Return to Baragula is published by Ark House Press. Please share with us what it's like working with a small Australian publisher.
It is certainly “different” in several ways and I have enjoyed working with them. To start with, being in the same time zone is an advantage for contact via mail, email and phone calls – although I do try hard to keep all that to a minimum as much as possible because I know how busy they are. For this first book with them I did not have quite as much input but have had more with Book Two in the series. It was good to use the Australian English spell check again and not worry over much about terminology that may be considered too “foreign” by an overseas editor. I've also been able to have more input into the covers than with my other two overseas publishers!
One of the biggest differences has been the increased personal promotion I have been trying to do. Ark House have local distributors for both Christian bookshops as well as the general market. STL distributes their books in North America and I believe Ark House does all they can to get their books into both Christian and secular shops. But the fact remains they are still “small” in the over-all Christian fiction market especially and trying to compete with larger, well-established publishers is not at all easy. Like all publishers these days they do encourage their authors to do as much promotion as they can. In other words, they are really no different in that than every other publisher whether big or small!
Outback from Baragula, the sequel to Return to Baragula, was released in Australia in March 2009. Do you have a US release date for Outback from Baragula? Where can we purchase Return to Baragula and Outback from Baragula?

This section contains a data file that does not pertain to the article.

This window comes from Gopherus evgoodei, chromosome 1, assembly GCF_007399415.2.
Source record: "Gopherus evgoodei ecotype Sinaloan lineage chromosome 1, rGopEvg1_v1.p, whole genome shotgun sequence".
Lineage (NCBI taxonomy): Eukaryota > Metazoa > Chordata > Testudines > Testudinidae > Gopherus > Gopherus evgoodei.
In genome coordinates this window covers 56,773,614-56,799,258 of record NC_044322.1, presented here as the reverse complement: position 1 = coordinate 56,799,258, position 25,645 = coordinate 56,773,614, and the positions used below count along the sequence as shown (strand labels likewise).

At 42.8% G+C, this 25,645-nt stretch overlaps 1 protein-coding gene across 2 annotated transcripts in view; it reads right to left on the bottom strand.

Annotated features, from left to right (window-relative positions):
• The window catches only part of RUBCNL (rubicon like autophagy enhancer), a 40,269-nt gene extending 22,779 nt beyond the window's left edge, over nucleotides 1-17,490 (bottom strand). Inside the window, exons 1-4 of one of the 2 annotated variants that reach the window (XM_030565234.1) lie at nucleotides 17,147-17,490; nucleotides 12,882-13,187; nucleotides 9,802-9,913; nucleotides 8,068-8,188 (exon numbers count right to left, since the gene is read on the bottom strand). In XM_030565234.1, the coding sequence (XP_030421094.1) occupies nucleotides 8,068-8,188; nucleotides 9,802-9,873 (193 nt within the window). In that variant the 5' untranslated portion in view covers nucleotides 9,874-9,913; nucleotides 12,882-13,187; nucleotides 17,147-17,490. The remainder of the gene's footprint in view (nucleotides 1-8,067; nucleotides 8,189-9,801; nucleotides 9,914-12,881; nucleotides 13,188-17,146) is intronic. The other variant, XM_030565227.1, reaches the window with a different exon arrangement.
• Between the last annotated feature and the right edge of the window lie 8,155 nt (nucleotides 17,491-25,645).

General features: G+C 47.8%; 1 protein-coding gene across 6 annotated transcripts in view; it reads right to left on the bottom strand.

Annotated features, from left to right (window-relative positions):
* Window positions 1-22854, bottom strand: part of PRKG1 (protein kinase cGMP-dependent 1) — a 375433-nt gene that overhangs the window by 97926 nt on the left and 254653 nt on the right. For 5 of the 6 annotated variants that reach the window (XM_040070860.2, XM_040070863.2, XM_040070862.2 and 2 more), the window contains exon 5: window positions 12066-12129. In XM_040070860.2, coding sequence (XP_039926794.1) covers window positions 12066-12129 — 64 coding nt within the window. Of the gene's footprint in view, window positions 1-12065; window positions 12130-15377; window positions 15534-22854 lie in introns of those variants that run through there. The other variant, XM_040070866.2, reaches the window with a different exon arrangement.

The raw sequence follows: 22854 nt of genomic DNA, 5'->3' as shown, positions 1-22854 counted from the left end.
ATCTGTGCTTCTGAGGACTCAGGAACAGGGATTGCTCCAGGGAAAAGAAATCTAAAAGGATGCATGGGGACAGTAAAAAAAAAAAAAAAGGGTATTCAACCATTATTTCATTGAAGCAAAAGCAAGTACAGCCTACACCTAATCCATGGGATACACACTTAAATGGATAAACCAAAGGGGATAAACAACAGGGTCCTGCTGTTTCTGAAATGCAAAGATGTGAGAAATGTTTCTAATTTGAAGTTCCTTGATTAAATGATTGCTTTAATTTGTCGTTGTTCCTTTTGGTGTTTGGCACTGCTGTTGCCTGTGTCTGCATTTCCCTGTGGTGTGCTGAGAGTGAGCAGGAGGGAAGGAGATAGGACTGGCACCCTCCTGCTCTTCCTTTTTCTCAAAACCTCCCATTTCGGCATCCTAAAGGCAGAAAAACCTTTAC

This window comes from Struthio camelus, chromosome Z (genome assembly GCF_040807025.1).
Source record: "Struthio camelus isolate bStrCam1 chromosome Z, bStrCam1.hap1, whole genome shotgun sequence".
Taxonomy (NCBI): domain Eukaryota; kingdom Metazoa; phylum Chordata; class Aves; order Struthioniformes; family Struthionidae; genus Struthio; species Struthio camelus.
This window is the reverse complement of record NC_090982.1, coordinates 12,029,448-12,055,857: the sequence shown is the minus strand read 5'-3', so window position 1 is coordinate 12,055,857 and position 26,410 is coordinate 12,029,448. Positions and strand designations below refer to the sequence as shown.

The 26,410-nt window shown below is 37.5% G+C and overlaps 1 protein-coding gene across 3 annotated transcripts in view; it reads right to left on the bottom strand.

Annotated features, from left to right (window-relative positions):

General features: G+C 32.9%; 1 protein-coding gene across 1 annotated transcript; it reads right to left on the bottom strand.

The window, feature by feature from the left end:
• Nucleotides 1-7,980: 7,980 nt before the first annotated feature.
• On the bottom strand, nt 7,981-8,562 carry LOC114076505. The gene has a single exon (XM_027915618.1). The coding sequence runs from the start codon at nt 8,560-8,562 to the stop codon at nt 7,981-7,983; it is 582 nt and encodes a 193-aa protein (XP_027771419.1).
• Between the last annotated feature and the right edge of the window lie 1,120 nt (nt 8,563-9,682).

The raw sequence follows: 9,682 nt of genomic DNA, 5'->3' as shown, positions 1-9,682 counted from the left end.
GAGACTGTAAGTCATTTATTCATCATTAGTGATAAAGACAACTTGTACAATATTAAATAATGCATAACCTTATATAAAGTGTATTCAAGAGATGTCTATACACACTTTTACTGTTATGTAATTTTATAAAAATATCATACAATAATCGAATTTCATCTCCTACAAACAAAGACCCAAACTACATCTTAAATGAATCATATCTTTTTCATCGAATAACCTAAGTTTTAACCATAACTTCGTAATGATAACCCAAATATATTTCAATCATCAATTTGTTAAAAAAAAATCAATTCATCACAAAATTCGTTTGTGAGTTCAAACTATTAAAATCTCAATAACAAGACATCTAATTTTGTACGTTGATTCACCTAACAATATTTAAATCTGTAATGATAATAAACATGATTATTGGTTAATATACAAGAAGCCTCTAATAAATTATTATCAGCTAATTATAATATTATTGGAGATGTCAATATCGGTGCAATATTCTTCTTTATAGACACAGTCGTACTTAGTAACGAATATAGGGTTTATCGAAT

Ark House is still sorting out the US release date in 2010 with their distributor for Book Two so until then it is only available through Australasian shops, direct from Ark House or autographed copies from myself. I do have Pay Pal on my website but do need of course to add postage for different parts of the world and ask that I be contacted first for the total cost.
Do you have any Christmas traditions?
We usually spend Christmas with our children and grandchildren. Blending my family and my husband’s was not easy in the early years of our marriage. Remember our Christmas is during the hottest time of the year in Australia. In Sydney Ray was always used to the traditional hot roast with several choices of meat, but I was used to a Christmas closer to the heat of the tropics and usually when the grain harvest was hopefully finished on our farm or with still several days to go around the Christmas period. My mother in those early days only had a wood fuel stove that of course heated the house so made a hot meal in the middle of Christmas day unwelcome. So Ray and I had to decide what traditions we would set for us and our family. Being in ministry meant preparing for Christmas Day services and so was easier to decide to follow my mother’s pattern of cooking everything possible the day before and having a massive cold salad with every trimming imaginable!
A Christmas tree and decorations with significant meaning to us and our family are always important. I even bought a new one in Texas several weeks back to remind us of our time in the US this year.
Please share your Christmas traditions with us. By commenting on today’s post you can enter the drawing to win an autographed copy of Return to Baragula. The winner will be announced on Sunday, December 27. Please leave an email address [ ] at [ ] dot [ ] where you can be reached.
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To learn more about Mary Hawkins and her books, please visit her website.
Narelle Atkins writes contemporary inspirational romance. She resides in Canberra, Australia with her husband and children. To learn more about Narelle, please visit her website.